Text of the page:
We have verified the same using Firebug & value of UTMR is showing that referral is our own mobile website.
Any help from the community is very helpful for us.
Referral information for the server side code (ie the WAP tracking code) uses server information to include the referral. For example, if you are using the PHP code then the GA uses
$_SERVER["HTTP_REFERER"] to identify where the visitor came from. My guess is that there is some issue with that server variable and that’s why you’re not getting valid data send to Google Analytics.
Shailendra Dubey asks:
I came across an issue about real time data of Google Analytics.
I am browsing some mobile websites using iPhone, iPad, Blackberry phones & at the same time when i am checking their real time data in Google Analytics Location is showing as United States, where as i am browsing from India.
I’ve seen this too, and I’ve always assumed it’s an artifact of where the mobile network connects to the public internet. I would say that, for some reason, the routing of your connection is changing the geo-location to the US, rather than India.
Michel Bertrand asks
I’d really like to know why it seems that I still can’t create a profile that only includes traffic and transactions from a particular sub-domain (www vs www2).
Transactions include those from all domains, and the hostname is always still (not set).
Using a profile that filters according to transaction affiliation half works, since it shows $ numbers for that affiliate (each sub-domain has its own affiliate), but it also shows 0$ transactions for the other sub-domain – and it only shows traffic for visitors who convert. Annoying.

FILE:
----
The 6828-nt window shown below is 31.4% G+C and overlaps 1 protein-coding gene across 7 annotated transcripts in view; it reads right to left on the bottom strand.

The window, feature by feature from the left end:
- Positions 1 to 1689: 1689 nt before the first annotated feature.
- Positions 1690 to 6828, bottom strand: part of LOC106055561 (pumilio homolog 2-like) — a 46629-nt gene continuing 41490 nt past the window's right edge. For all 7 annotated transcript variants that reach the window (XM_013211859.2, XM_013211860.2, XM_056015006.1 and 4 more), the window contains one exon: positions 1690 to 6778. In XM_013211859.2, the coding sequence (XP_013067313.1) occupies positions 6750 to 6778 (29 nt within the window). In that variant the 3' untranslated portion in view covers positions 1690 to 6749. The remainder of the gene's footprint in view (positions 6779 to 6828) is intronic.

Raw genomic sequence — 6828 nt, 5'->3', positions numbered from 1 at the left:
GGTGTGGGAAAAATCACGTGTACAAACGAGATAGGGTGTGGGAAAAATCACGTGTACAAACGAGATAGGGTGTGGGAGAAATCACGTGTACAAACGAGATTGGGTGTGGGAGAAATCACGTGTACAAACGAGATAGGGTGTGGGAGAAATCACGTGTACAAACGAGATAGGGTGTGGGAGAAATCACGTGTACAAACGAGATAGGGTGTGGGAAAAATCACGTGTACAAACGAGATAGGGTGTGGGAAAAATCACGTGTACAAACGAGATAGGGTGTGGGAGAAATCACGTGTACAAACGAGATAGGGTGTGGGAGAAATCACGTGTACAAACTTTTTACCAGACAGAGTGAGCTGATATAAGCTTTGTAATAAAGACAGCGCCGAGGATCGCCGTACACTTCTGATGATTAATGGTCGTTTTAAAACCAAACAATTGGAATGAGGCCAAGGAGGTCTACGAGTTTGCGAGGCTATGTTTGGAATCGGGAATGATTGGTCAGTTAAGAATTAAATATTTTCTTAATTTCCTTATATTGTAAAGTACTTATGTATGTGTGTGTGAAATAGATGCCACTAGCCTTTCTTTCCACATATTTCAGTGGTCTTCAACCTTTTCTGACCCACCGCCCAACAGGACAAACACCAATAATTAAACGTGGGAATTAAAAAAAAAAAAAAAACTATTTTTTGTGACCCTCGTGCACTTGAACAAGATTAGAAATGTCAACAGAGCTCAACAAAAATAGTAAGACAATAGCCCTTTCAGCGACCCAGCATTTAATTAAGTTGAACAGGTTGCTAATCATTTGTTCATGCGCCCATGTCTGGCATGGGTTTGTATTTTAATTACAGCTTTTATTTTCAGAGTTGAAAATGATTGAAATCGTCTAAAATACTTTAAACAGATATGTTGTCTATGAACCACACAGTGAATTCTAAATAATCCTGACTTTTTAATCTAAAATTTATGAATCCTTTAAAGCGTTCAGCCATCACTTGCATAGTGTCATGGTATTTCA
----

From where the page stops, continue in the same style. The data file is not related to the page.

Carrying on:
Other question – might as well abuse of your offer :)
Ever since I showed people how to use campaign tracking, they have been using it to track clicks from banners on the homepage to other pages on the same site. Now I’ve always been convinced that the best use for this is tracking outside referrers (emails, banners, etc). Would there be a better way for them to track the clicks on these internal pages (this works reasonnably well because they are able to modify the URLs themselves in the CMS)?
You’re correct re: filtering transactions. The hostname dimension is NOT attached to transactional data. That’s why you can not filter transaction based on hostname. For a better solution, try adding an identifier to the transaction ID and filter based on the transaction ID, which is part of the transaction and product data. But we’re in the process of fixing this. I know it’s a huge hassle, sorry.
As to your other question, there are a couple of ways to track internal campaigns. You could use event tracking, but I like to re-purpose Site Search to track internal campaigns. Check out the article, it’s pretty easy to implement.
Robert Speer asks
When are service accounts coming to the Google Analytics API? It’s still way to hard to do something simple like have a web server pull a top 10 most viewed content list in JSON.
While I can’t comment on what we’re working on, that sounds like a great idea. Let me see what we can do. And thanks for the awesome suggestion!
Fernando Veloso asks
Hi Justin and thanks so much for the initiative. I just want to know when will GA share more tutorials on goal analysis.